Yelta after deck changes. Note changes to the wheelhouse and the addition of a deck house aft. (Post 1967)

This is the results of my internship with the South Australian Maritime Museum. When first entering the position, I was assigned to work on the HMAS Protector research focusing on creating a Flickr group and contacting the public to gather further information. However, this was where my first lesson was learnt: you do what your boss thinks is important. So I was moved to work on confirming information on Yelta; discovering whether the colours it was currently painted were the correct ones, what the general history of the vessel was and conducting interviews with members of its previous crew. While I was not immediately excited about the task at hand, I launched myself head first into all the records kept by SAMM—and Yelta grew on me. Discovering that all the images of Yelta were undated (I later discovered a handful that had dates associated with them) led me to look for something that had changed at some point and that could be seen in the images. This led to many hours of reading and making notes on the tug’s slipping reports. From these reports I was also able to trace the changes in paint colour across the entire vessel for almost its entire working life. However, answering all the questions left me with one last task: interviewing some of the previous crew.

Yelta outside the CSR Refinery. The tug can be seen here painted many colours, occurring after its retirement. (Post 1977)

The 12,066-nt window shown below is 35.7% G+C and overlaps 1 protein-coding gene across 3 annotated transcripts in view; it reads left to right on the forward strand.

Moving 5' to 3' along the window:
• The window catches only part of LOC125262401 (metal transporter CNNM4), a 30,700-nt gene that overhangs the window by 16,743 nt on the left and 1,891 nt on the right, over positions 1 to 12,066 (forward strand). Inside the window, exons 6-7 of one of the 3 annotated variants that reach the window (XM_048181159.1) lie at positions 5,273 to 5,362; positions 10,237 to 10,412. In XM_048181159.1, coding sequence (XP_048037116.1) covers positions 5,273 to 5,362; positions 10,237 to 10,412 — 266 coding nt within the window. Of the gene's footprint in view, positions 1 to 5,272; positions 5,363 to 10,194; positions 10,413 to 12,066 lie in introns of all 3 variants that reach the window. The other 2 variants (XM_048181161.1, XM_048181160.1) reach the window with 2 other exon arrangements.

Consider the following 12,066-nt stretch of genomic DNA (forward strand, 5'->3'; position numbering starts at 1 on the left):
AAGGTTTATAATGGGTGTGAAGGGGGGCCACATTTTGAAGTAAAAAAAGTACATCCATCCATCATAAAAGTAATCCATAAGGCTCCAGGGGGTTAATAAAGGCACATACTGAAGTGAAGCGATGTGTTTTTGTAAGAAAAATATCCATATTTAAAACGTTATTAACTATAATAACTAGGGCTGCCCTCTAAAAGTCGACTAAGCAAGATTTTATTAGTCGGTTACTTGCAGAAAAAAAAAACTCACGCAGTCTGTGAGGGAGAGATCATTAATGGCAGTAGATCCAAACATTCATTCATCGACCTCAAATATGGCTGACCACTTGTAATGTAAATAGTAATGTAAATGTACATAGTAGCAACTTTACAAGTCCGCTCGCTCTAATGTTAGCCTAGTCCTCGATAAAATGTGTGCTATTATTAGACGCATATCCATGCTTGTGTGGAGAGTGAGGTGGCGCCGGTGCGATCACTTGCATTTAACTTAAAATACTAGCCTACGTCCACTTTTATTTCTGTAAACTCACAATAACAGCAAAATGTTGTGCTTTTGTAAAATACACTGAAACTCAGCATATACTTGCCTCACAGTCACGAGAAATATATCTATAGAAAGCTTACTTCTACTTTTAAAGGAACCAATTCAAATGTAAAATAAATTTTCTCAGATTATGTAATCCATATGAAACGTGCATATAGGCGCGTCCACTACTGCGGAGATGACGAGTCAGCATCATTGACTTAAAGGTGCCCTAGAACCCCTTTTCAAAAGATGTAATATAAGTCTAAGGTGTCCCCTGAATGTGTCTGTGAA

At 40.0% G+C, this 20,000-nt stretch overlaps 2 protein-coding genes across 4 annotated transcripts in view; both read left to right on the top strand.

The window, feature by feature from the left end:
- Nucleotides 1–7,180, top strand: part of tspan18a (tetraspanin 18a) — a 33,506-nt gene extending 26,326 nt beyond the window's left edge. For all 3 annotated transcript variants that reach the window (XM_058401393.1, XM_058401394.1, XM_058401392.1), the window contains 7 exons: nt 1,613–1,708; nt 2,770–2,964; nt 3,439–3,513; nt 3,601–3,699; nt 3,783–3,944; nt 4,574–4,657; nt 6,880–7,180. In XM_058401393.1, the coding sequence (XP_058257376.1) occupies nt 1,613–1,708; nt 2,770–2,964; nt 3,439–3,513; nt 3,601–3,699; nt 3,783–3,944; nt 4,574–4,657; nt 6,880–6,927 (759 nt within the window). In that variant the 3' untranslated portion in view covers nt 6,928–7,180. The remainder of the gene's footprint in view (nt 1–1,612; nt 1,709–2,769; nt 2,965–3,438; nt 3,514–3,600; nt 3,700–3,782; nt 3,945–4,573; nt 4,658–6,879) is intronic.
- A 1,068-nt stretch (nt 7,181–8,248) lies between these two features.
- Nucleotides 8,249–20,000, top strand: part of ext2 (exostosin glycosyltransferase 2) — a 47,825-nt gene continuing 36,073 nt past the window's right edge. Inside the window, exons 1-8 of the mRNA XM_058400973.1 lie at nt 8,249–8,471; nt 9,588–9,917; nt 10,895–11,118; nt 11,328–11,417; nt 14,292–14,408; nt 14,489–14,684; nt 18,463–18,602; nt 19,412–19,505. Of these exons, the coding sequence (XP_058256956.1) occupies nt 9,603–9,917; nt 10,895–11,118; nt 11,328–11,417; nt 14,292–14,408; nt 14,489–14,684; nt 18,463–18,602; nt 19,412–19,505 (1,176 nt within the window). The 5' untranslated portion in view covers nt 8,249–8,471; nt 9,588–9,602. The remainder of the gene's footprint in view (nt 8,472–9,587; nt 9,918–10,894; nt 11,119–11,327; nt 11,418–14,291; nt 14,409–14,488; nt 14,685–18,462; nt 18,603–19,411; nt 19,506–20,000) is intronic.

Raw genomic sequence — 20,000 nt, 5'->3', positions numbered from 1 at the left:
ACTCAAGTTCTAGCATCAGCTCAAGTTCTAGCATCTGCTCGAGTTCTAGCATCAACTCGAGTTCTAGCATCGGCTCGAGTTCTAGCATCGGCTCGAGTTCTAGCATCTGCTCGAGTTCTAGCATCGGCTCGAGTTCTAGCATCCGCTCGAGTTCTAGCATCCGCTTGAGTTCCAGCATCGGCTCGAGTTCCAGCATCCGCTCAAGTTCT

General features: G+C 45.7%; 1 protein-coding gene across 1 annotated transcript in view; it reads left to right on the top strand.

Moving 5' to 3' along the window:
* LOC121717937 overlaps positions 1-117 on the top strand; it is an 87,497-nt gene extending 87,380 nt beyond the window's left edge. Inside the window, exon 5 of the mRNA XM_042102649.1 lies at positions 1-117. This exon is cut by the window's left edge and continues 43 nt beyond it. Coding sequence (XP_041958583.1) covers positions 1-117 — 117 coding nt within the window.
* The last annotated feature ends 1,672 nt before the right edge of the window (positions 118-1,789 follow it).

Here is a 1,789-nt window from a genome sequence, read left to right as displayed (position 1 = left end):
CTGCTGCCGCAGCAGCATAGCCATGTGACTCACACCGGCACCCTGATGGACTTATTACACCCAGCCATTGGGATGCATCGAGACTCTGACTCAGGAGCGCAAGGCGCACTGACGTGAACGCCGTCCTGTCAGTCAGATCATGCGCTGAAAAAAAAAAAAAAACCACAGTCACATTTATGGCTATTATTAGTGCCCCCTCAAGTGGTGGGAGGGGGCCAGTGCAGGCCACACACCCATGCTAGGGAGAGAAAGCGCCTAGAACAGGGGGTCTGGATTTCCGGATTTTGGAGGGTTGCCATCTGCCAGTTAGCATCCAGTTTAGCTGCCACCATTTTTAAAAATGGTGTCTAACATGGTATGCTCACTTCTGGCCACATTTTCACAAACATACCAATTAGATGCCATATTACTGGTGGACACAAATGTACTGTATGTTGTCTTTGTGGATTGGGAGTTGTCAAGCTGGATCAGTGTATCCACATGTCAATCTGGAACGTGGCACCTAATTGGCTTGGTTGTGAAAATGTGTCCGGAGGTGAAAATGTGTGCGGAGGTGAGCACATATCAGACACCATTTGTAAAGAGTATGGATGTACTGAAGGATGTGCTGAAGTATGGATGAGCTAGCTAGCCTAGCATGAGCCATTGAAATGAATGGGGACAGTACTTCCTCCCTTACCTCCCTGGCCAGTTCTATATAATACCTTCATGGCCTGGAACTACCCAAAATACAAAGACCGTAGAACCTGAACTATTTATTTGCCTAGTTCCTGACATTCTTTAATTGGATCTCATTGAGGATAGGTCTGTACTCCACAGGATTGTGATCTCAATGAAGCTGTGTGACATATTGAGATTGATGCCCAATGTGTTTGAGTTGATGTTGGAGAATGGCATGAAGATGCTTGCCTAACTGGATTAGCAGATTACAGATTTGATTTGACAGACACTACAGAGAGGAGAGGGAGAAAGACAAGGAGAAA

Conducting interviews was not something I had any experience in beforehand, and with only a vague idea of what I wanted to achieve I set off with a camera in hand. Two previous crew members were available to be interviewed at the time. Both of these I conducted slightly differently. With a short list of prepared questions, I took both interviewees, on different days,  for a tour of Yelta to refresh their memories. The first interviewee I filmed on the vessel, allowing for their memories to be caught with the corresponding background. While this produced a wonderful choice of memories for use in a 5 min clip (the desired end result) the film was fraught with bad lighting and minor sound problems. Conversely, for the second interview, after the tour of Yelta I filmed the clips within the SAMM offices. While this fixed the sound and light issues, there was less material to record without the visual stimuli. Between the two interviewees there was also a difference in personality and their comfort levels while being filmed. This would have been the biggest learning experience I undertook while with the museum, and has made me a fraction more comfortable with directing and filming questions, asking someone “can you repeat that?” endlessly, and realising that not everything planned is going to work.